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The EMS Scope of Practice: Then and now

How has the EMS Scope of Practice changed since the first EMS Week was celebrated 50 years ago?

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Editor’s Note: This article was reproduced with permission from National EMS Week.

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By the National Highway Traffic Safety Administration, Office of EMS

First developed in 2007, the National EMS Scope of Practice Model defined the knowledge and skills necessary to achieve competence for each of the four levels of EMS clinician: EMR, EMT, AEMT and paramedic. It described the levels of EMS personnel and gave us a model for states to follow in terms of what EMS professionals can do. The 2019 revision marked the first significant update and impacted the education, credentialing and licensure of EMS clinicians.

Previous practices that were eliminated from the current Scope of Practice Model include:

  • Military Antishock Trousers
  • Spinal “immobilization”
  • Demand valves
  • Carotid massage
  • Automated transport ventilators (for EMTs)
  • Modified jaw thrust
  • “Assisting” patients with own medications

Practices that were added to the current Scope of Practice Model include:

  • For an EMR:
    • Administration of narcotic antagonists
    • Hemorrhage control (tourniquets and wound packing)
    • Spinal motion restriction
  • For an EMT:
    • Providing assistance to higher levels
    • Administration of beta agonists and anticholinergics
    • Oral OTC analgesics
    • Blood glucose monitoring
    • CPAP
    • Pulse oximetry
  • For an AEMT:
    • Monitoring and interpretation of waveform capnography
    • Additional intravenous medications (such as epinephrine during cardiac arrest)
    • Parenteral analgesia for pain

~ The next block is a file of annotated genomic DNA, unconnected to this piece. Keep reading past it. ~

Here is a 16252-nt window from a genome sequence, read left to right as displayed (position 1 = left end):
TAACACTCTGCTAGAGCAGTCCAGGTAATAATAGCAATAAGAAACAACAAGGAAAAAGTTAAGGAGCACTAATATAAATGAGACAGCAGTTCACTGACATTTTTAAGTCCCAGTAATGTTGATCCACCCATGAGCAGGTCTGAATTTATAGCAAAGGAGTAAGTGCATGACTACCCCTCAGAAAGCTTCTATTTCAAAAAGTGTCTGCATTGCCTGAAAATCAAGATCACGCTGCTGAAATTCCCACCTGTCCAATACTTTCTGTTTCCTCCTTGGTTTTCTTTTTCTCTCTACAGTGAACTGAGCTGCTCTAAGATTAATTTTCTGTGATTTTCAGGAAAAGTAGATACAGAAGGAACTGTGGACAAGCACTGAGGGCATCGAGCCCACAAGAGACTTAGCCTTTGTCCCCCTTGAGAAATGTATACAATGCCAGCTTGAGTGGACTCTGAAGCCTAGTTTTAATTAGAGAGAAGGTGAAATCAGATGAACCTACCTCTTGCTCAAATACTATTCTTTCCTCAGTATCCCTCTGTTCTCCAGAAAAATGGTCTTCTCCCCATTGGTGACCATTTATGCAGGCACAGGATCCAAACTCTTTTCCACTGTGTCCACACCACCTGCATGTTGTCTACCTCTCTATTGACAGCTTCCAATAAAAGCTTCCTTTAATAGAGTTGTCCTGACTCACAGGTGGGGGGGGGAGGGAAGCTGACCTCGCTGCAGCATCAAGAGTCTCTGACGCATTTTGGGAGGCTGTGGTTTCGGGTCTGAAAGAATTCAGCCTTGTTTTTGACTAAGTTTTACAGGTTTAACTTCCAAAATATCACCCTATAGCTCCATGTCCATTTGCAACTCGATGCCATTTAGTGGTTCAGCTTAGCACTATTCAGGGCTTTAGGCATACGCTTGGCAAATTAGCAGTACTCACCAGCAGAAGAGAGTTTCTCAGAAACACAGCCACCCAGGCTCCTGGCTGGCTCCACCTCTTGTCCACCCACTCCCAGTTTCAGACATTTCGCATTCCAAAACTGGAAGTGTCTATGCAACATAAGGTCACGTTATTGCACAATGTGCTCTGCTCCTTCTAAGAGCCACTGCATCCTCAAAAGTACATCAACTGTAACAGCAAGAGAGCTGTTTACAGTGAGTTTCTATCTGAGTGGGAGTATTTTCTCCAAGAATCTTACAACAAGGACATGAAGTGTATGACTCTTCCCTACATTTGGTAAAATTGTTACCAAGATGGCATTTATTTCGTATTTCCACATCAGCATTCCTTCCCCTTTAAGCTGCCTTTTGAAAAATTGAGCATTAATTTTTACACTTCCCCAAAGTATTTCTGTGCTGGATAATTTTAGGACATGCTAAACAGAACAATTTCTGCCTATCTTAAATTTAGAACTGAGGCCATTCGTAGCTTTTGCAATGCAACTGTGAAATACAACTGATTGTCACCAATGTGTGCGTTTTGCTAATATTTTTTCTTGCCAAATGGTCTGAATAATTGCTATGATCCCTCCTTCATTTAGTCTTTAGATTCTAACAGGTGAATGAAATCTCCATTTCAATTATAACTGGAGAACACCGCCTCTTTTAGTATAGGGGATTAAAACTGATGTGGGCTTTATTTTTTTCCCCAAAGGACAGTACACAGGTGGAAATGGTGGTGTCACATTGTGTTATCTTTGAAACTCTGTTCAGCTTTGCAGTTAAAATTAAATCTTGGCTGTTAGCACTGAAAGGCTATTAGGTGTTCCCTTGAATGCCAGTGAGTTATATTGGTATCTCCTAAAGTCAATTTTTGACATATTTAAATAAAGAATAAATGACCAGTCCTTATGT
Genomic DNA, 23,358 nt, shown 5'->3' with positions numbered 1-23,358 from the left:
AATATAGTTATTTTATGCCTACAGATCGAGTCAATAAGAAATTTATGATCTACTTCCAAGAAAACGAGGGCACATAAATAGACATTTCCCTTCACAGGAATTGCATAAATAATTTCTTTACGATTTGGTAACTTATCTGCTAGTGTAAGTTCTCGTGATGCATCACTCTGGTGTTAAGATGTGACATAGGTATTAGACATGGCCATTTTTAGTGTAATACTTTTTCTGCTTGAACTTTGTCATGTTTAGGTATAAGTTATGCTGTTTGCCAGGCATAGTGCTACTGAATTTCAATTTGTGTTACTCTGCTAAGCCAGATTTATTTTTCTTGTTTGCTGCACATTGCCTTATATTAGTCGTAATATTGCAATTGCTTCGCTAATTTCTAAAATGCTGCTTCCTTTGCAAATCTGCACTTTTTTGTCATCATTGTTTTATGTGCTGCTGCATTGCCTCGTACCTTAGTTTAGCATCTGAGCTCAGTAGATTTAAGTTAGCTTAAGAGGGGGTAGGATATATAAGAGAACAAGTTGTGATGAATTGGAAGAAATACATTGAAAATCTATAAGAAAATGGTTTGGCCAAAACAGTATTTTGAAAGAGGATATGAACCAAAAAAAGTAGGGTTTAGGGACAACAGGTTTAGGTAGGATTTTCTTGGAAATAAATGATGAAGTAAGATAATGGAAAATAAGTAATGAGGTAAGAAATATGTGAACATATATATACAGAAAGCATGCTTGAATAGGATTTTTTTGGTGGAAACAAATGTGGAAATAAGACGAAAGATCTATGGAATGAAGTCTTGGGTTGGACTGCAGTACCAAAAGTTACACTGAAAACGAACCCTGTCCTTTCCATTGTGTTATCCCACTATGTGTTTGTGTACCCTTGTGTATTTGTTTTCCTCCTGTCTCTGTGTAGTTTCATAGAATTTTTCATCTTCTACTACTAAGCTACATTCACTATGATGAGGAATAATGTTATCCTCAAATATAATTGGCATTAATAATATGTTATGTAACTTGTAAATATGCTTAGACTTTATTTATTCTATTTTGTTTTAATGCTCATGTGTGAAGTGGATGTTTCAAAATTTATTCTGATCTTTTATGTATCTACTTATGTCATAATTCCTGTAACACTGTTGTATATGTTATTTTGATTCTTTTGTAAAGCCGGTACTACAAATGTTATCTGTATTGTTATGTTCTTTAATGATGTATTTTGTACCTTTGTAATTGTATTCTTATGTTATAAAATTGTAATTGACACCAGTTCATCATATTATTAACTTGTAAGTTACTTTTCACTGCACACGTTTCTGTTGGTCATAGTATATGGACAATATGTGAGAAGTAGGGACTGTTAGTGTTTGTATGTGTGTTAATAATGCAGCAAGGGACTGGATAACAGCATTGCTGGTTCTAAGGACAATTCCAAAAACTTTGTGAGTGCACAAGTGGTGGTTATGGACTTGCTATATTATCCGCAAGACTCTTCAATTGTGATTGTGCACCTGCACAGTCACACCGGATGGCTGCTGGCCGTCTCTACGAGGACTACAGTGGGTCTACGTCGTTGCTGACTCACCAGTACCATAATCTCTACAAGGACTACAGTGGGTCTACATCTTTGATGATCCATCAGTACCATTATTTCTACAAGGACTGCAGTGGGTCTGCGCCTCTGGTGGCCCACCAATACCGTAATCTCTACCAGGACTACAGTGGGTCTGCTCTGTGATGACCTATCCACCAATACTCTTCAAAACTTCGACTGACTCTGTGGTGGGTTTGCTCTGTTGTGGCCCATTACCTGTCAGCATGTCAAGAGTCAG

• For a Paramedic:
    • High-flow nasal cannula
    • Expanded use of OTC medications
  • For immunizations:
    • Required education
    • Credentialing by the EMS medical director
    • States retain authority to determine role

Evidence-based guidelines

Just like other areas of the medical field, what we thought would work in emergency medicine in the past, based on our knowledge of physiology and pharmacology at the time, may not have actually been the best for patients. We may have saved lives, but our practice was not backed up by evidence-based guidelines (EBG). Evidence-based guidelines give us increased access to data to improve patient safety. The creation and following of EBG is the biggest shift in EMS to happen over the last few decades.

Data and scientific literature related to prehospital care has become plentiful, but there was not always an established process for how to create guidelines based on this information and how to implement change. This led to great variability in the content of prehospital protocols. When the Federal Interagency Committee on Emergency Medical Services (FICEMS) and the National EMS Advisory Council (NEMSAC) approved a National Prehospital Evidence-based Guideline Model Process for the development, implementation and evaluation of EBGs, things became more standardized. The use of established guideline development tools such as Grading of Recommendations, Assessment, Development, and Evaluation (GRADE) has helped EBGs to become consistent across the country.

What does the future of EMS look like?

Changing roles

EMS of the future may look more like community healthcare. As more EMS calls are for non-emergencies, and may not even involve transport, clinicians are stepping into new roles.

Fewer transports and more telehealth

Many factors are coming together to equal fewer transports by EMS. Telehealth is on the rise in all areas of healthcare and EMS agencies are exploring funding for this growing segment of medicine.

Managing mental health calls

Mental health issues are on the rise in the country and law enforcement is handling an increasing number of mental health calls. It’s likely that a lot of those calls for service will end up in the hands of EMS in the coming future.

Social services will be integrated with EMS

On calls for service, EMS clinicians face a number of social issues that need addressing but don’t fall under the category of emergency medicine. EMS clinicians may increasingly be assessing patients and helping to connect them with social services for things like chronic disease, nutrition, abuse and neglect and addiction.